Piper Jaffray, in partnership with RER, announced the Rental Sentiment Index in February was 6.1, indicating that the industry perception is that there will continue to be modest-to-moderate expansionary activity ahead.

The Rental Sentiment Survey, which gauges the outlook of the construction equipment rental industry, polls industry executives for their expectations on rental revenues, rates, volumes, utilization, capital expenditures and the general outlook for the rental industry. The Rental Sentiment Index is standardized on a scale from 1 to 10, with 1 signaling a significant downturn and 10 signaling significant expansion in the current calendar year.

The February results were marginally lower than the January and December results, which were both 6.2, and part of a downward trend since November when the reading peaked at 6.5. Still, these results signal steady rental expansion, which Piper Jaffray considers to be “the optimal growth environment for rental companies.”

“The slight downtick is actually immaterial,” George Tong, research analyst with Piper Jaffray, said. The 6.1 reading remains consistent with the past months findings, he said.

“We find that being in that 6 to 7 range is the perfect balance,” he added. It indicates that the industry is feeling the “cyclical tail winds” that lead to healthy growth.

Whereas a higher reading might seem preferable, “moderate industry growth encourages the ongoing secular penetration of rentals and mitigates against over-investment in the rental fleet,” according to this month’s report. Tong agreed with that perspective. “Hockey-stick like growth could be problematic,” he said. What happens is that strong growth encourages ownership over rental, so it will eventually have a negative impact on the rental market, Tong explained.  Conversely, the steady growth “is conducive to the secular shift from owning to renting due to lack of excessive liquidity,” the report said.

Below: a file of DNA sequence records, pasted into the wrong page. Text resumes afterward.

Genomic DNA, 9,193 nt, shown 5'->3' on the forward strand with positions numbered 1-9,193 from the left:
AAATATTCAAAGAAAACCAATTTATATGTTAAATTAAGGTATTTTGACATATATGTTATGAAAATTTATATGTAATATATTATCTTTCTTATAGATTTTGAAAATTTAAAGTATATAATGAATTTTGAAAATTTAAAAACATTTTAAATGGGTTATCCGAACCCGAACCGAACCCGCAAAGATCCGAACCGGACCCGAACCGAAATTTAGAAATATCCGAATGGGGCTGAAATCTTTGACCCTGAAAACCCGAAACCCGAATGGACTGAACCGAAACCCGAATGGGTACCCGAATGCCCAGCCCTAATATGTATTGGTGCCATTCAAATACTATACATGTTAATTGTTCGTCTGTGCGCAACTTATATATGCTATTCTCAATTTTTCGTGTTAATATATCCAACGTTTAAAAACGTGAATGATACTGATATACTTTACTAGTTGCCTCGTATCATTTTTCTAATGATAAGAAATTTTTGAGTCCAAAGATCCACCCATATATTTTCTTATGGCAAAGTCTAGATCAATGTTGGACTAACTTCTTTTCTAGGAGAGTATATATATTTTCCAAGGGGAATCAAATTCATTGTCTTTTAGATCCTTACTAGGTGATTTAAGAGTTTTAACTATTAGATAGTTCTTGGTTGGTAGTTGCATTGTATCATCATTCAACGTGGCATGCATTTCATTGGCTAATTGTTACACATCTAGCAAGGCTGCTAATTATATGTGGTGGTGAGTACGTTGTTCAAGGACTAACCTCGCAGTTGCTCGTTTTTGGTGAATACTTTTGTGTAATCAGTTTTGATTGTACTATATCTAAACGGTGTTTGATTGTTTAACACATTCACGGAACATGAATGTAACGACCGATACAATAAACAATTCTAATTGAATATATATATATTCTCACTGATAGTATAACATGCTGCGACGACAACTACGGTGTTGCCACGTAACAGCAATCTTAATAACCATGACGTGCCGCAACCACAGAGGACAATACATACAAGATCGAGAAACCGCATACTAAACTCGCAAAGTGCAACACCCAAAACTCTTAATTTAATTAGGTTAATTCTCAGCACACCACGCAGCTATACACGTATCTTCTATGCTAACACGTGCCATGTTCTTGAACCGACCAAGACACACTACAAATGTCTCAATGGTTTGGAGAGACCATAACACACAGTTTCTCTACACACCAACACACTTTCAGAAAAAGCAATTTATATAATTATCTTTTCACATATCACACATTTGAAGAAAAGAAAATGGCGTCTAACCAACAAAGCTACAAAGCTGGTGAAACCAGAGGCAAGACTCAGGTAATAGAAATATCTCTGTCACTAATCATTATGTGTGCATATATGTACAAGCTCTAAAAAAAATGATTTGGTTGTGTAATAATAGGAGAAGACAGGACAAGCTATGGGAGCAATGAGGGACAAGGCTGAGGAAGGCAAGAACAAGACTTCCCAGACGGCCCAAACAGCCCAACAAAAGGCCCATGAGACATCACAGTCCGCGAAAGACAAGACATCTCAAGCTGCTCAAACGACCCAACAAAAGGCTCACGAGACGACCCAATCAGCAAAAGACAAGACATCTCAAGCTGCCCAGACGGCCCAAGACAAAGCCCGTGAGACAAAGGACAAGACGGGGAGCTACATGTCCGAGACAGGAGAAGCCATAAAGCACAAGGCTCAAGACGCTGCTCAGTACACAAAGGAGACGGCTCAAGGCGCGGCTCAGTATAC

In addition to moderate growth projections, Tier 4 emissions standards are also prompting more contractors to rent equipment instead of buying it. “The new protocols by EPA cost money and downtime,” Tong said. As a result, contractors would rather place the onus of becoming compliant on the rental companies rather than have to invest money into making their own fleets meet the new standards.

The rental rate environment also seems to be stabilizing, according to this month’s reading. “We are hearing fewer negative commentary on rate pressures from rental executives—of the 115 people we surveyed, only six noted rate pressures,” the report says. Rates are expected to increase three to four percent in 2014, according to those surveyed.

This steady increase in demand is being driven by "increases in privately funded projects" and "infrastructure work," as well as by “overall improvement in nonresidential construction.” Rental activity continues to be positive, even surprisingly so, despite the unusually cold winter. This has prompted many in the industry to anticipate an even stronger spring because renting usually increases in warmer weather when they are more projects.